NASA Mars Rover has taken its first samples of Martian dirt, an action that required it to eat some dirt, as NASA’s chief scientist John Grotzinger playfully described it. Rover then placed the samples in CheMin (Chemistry and Mineralogy instrument), and delivered them to a laboratory inside of Curiosity named Sam. Detailed analysis of the Martian soil should be available next week.
“These are particles that travel regionally, if not globally,” Grotzinger told the BBC. “[We're] going to be able to analyse finally, once and for all, the mineral composition of this global component – not of the local component; not of the bits and pieces of the rocks that are around [our landing site], but the stuff that swirls around the planet; and that’s why this is going to be such a cool measurement.”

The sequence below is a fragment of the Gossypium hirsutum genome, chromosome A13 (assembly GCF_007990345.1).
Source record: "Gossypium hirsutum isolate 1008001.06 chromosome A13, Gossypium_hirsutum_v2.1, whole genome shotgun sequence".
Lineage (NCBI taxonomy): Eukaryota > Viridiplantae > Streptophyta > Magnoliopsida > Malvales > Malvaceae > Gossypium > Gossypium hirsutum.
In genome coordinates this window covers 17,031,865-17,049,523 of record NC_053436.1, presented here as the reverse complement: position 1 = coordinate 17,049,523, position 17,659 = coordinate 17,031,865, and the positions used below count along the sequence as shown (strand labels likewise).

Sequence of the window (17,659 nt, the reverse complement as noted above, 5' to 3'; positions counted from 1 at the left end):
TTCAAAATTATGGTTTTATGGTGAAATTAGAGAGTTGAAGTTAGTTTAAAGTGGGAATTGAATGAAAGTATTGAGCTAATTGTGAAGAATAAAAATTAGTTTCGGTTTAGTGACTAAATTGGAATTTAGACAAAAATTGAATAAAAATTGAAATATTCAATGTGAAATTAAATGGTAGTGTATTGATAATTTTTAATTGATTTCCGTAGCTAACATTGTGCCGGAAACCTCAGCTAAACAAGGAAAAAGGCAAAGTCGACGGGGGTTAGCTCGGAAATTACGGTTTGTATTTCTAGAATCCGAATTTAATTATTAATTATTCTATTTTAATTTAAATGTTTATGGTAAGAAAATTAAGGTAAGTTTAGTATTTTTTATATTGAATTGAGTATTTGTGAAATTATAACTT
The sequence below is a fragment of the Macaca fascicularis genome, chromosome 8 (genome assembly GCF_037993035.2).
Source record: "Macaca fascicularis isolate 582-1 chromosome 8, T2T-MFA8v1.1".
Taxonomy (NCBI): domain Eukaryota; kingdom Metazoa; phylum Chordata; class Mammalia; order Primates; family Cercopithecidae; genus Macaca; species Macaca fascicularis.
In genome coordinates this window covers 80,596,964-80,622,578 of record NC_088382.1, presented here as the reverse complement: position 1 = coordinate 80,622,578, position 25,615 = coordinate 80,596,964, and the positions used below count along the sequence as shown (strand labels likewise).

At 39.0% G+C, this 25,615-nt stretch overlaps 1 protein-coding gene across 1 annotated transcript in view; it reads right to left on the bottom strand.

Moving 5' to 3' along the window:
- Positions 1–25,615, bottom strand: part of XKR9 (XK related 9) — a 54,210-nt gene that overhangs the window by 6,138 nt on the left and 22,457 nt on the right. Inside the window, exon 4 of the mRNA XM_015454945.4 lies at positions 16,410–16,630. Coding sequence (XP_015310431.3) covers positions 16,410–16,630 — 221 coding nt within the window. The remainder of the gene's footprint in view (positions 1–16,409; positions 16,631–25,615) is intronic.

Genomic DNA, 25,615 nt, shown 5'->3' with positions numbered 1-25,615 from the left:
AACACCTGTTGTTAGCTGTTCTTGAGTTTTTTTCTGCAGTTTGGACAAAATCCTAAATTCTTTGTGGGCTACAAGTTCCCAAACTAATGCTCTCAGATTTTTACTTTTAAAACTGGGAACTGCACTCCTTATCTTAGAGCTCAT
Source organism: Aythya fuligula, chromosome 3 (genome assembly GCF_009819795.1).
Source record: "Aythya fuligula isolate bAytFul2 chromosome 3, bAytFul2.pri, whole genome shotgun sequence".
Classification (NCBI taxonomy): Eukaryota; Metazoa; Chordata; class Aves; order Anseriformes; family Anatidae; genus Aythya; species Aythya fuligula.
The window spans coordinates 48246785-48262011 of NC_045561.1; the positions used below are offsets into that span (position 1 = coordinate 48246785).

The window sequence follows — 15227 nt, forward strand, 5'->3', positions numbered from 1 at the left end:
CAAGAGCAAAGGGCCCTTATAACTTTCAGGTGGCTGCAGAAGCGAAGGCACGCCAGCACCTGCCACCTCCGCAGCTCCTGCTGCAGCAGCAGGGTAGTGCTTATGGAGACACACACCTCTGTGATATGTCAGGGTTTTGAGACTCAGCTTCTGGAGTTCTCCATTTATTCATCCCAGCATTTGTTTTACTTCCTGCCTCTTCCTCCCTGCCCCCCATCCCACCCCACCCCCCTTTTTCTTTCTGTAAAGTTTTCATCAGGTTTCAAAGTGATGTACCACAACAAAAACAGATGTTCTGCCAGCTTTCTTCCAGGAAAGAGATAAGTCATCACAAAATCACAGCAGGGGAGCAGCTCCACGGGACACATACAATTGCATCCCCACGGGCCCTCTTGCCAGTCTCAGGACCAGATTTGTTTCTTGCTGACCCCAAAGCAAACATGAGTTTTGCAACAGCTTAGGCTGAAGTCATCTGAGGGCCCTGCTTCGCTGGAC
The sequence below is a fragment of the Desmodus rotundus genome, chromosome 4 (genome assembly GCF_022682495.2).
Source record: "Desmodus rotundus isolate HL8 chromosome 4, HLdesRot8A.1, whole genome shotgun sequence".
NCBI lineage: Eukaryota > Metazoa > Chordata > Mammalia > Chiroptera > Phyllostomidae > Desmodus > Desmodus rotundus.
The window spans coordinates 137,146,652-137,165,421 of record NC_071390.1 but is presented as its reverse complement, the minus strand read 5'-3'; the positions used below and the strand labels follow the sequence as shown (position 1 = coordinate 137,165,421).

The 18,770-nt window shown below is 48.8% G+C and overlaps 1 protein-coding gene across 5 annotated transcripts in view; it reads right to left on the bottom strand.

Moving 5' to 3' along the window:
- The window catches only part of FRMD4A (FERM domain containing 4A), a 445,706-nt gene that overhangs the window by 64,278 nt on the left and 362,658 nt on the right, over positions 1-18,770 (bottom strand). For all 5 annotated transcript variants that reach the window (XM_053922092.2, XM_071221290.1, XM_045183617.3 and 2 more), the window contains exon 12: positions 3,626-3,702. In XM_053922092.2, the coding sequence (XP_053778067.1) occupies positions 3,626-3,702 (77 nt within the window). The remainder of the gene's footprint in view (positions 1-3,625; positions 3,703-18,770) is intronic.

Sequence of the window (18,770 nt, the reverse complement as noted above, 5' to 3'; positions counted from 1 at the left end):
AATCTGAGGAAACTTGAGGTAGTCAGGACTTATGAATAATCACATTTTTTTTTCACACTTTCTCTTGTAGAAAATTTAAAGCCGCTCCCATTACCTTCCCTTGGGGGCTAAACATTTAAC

If this can be done, even if it takes decades, perhaps it will humble the religious, who believe we are god’s gift to the universe. Perhaps it will make us all realize how we are simultaneously insignificant in the immensity of the cosmos and incredibly fortunate to have the consciousness to perceive the universe around us.
That Mars Rover has taken soil samples should be seen for what it is: a wondrous achievement for mankind.
Check out some more images over at the Mars Rover website.